I wanted to illustrate such themes as they culminate in this passage to produce an alliance of sorts between Tess and these cows. When I initially read this section, I saw Tess amongst a herd of milkmaids as they worked through a pasture of cows, each sitting on her three-legged stools and milking to the rhythm of milk-jets and swishing cow tails. Yet because the staged or literal imagery of scenes was enacted in my mind as I read the novel, I wanted to translate this piece into a more symbolic depiction that complicates the straightforward visual consumption found in movies or theater. The novel form does not directly offer this in its words, but indirectly through the mental processing of Hardy’s message can I piece together phrases and imagery into a cohesive scene. Instead of staging the scene exactly as it was portrayed in the novel, I decided to explore the aforementioned concepts with a kind of symbolic representation. Symbolism in imagery gains a direct connection with the eyes that language in a novel does not offer. I wanted to group Tess and the cows in a way that the novel does not by underscoring their trapped positions in a perpetual cycle of exploitation. As Hardy largely focuses on the physicality of Tess’ new surroundings, the language of the novel cannot afford to delve beneath the surface of the milkmaids’ actions at this moment without losing the hopeful momentum of Tess’ burgeoning future. Yet the medium of painting captures Tess in a single moment of the maid’s busy milking and allowed me to examine her relationship to her fading past, the future upon whose precipice she stands, and the cow with which she sits. It is the latter that I wanted to focus in the center of the painting where both Tess and this cow find themselves in a milk jug: a cage that perpetually demands subjugation to larger powers of economic progress and gender hierarchy. The staging of this moment and the visual presence of their closeness is virtually inaccessible to narrative mediums in the novel. However, I found that the cohesion of this scene and the narrative-driven movement are lost in this translation into painting. Because we can only peer into a single moment of this passage, the rest is lost to this medium unless its themes are pulled into the symbols. The symbolic imagery of the baby and the jug are inherently imbued with thematic and ideological meaning that do not appear as clearly in the novel source, nor even in the mental imagery produced by the reading of this scene.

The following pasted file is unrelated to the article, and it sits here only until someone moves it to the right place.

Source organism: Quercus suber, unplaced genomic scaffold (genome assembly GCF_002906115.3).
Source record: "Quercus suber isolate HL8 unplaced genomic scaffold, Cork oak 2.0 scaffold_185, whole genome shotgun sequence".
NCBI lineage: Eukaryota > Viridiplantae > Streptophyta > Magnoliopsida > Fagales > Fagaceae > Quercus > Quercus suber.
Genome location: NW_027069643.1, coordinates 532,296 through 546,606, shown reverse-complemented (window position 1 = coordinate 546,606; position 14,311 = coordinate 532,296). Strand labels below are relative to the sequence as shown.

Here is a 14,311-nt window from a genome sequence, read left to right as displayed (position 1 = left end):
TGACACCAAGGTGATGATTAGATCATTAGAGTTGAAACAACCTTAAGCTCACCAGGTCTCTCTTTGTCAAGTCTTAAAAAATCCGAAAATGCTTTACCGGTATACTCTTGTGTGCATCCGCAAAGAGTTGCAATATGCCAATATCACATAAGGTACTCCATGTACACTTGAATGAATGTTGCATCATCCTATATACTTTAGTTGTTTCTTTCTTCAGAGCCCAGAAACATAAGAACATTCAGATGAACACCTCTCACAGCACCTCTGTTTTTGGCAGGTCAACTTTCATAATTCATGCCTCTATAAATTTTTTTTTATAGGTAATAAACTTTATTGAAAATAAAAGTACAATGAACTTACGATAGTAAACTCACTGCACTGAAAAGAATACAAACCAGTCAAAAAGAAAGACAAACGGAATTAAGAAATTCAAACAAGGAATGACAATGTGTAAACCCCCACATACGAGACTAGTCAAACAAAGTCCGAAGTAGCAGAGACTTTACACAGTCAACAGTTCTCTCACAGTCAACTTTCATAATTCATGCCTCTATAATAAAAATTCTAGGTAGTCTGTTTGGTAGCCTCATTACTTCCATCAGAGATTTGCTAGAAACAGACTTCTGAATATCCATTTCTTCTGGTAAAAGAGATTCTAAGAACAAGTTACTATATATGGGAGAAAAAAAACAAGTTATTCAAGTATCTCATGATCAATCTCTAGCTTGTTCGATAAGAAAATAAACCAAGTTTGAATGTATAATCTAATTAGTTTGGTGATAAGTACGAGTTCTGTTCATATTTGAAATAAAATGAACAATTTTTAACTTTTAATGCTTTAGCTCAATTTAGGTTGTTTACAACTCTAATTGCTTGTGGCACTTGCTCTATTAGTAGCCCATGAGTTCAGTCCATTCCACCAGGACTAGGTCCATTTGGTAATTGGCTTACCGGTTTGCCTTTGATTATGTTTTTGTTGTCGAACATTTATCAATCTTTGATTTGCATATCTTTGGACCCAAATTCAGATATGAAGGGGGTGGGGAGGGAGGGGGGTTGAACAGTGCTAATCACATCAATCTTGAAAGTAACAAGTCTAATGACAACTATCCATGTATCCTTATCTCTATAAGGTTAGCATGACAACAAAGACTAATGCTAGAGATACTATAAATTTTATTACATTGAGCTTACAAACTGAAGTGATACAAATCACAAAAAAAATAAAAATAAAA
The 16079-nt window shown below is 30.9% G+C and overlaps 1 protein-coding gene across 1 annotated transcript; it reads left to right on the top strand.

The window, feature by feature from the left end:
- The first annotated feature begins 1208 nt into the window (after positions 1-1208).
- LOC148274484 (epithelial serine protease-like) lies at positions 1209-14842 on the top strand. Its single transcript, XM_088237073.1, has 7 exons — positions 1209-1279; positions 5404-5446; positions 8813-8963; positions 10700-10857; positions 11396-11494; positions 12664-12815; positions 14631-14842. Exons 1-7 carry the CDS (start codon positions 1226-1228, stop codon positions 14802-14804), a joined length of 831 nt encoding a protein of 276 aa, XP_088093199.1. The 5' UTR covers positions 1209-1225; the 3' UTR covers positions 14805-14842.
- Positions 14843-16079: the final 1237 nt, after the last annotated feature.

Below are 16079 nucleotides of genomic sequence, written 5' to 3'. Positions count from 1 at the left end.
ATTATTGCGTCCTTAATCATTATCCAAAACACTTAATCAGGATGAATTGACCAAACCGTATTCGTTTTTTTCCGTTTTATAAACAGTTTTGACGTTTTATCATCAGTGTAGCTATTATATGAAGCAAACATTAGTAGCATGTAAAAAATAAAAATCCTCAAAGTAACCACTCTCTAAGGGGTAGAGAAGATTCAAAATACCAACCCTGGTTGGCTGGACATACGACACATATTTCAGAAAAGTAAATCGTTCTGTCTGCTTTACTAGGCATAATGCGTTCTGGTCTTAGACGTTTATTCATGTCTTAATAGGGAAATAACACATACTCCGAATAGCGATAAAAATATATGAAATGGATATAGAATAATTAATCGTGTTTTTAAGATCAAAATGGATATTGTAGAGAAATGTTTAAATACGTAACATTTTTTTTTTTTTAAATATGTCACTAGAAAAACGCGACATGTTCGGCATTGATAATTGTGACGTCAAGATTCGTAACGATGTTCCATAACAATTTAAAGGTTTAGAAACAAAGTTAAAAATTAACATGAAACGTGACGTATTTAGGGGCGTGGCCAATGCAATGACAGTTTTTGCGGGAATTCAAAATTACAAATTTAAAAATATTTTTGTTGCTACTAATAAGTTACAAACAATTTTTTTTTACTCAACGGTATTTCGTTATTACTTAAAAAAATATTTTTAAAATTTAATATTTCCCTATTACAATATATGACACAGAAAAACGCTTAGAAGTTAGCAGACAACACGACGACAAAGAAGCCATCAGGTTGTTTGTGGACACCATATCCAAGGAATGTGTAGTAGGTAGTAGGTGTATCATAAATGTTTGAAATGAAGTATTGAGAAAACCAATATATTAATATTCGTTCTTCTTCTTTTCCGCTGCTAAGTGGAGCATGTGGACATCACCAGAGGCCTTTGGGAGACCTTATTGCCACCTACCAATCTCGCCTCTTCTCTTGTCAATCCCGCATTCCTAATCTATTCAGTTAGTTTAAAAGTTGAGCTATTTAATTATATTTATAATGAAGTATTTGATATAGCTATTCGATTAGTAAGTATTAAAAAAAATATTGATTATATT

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Remediation Exercise – Never Let Me Go

Most of our “evidence” came from witnessing the conspirators at work. One morning, for instance, we watched them from a second floor classroom Miss Eileen and Mr. Roger talking to Miss Geraldine down the courtyard. After a while Miss Geraldine said goodbye and went off toward the Orangery, but we kept on watching, and saw Miss Eileen and Mr. Roger put their heads closer together to confer furtively, their gazes fixed on Miss Geraldine’s receding figure. (Ishiguro 51)

When I think about translating texts to a different medium, I think about how to make the piece easier to understand. How I visualize and conceptualize any topic is by turning it into an internet “meme.” Internet memes, usually pictures or short clips/videos, are widely used on social media platforms to best and accurately reflect one’s reaction. The challenges that come with using “memes” are that some may incomprehensible without understanding the context behind the original content of the video/picture. Therefore, understanding the content after it has been translated into a meme is difficult. For example, a popular TV series, “Game of Thrones,” has re-aired and social media platforms like Twitter are full of “Game of Thrones” memes. These memes express viewers’ reactions and recreated versions of scenes are used as another form of reactions. Internet users who are fans of both Twitter and Game of Thrones use a variety of pictures/videos consistently used overtime to create a meme for their reaction and “meme’d” version of a specific scene to broadcast their perspective. However, Twitter users who do not watch “Game of Thrones” may view these memes in two ways: (1) either they understand scenes from Game of Thrones, without having to watch an episode because they understand the meme that is contextually used, or they absolutely have no idea what is going on because they do not understand the memes in addition to the content it presents itself in.